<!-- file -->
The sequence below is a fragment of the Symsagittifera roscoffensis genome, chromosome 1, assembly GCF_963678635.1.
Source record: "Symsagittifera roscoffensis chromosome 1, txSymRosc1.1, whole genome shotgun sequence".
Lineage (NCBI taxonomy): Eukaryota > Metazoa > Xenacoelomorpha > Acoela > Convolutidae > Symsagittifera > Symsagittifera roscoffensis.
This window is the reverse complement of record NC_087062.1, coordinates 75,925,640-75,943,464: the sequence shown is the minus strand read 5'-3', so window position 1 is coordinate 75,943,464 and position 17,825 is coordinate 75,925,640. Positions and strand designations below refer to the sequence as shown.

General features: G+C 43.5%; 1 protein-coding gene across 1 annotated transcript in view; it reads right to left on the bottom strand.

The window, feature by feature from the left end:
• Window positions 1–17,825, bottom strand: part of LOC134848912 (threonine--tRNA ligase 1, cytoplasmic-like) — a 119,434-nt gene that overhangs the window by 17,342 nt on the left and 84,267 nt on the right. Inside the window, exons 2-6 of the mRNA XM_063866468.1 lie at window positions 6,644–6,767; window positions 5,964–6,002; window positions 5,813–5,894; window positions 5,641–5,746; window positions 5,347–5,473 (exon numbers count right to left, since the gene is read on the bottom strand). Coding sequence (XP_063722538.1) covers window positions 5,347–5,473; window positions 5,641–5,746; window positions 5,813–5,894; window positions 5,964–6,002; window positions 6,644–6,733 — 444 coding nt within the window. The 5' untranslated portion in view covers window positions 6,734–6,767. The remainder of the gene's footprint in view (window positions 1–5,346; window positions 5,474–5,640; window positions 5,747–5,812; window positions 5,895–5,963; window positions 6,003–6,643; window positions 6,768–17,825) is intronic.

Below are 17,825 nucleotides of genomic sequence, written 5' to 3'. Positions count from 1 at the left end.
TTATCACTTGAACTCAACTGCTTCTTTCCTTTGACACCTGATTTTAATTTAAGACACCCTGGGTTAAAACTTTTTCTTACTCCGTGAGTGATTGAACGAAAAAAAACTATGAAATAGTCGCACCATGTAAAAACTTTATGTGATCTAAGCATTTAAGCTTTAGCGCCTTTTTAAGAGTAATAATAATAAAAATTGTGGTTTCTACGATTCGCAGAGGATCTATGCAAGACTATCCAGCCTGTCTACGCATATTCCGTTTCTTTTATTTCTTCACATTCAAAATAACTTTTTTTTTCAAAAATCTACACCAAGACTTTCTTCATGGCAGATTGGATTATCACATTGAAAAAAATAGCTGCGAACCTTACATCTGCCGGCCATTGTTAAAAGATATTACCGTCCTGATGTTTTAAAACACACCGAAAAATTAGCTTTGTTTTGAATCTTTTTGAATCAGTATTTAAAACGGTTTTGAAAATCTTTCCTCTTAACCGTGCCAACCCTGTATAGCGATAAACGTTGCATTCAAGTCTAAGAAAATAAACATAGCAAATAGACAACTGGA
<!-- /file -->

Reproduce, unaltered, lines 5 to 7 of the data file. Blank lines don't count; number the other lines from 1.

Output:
General features: G+C 43.5%; 1 protein-coding gene across 1 annotated transcript in view; it reads right to left on the bottom strand.

The window, feature by feature from the left end:
• Window positions 1–17,825, bottom strand: part of LOC134848912 (threonine--tRNA ligase 1, cytoplasmic-like) — a 119,434-nt gene that overhangs the window by 17,342 nt on the left and 84,267 nt on the right. Inside the window, exons 2-6 of the mRNA XM_063866468.1 lie at window positions 6,644–6,767; window positions 5,964–6,002; window positions 5,813–5,894; window positions 5,641–5,746; window positions 5,347–5,473 (exon numbers count right to left, since the gene is read on the bottom strand). Coding sequence (XP_063722538.1) covers window positions 5,347–5,473; window positions 5,641–5,746; window positions 5,813–5,894; window positions 5,964–6,002; window positions 6,644–6,733 — 444 coding nt within the window. The 5' untranslated portion in view covers window positions 6,734–6,767. The remainder of the gene's footprint in view (window positions 1–5,346; window positions 5,474–5,640; window positions 5,747–5,812; window positions 5,895–5,963; window positions 6,003–6,643; window positions 6,768–17,825) is intronic.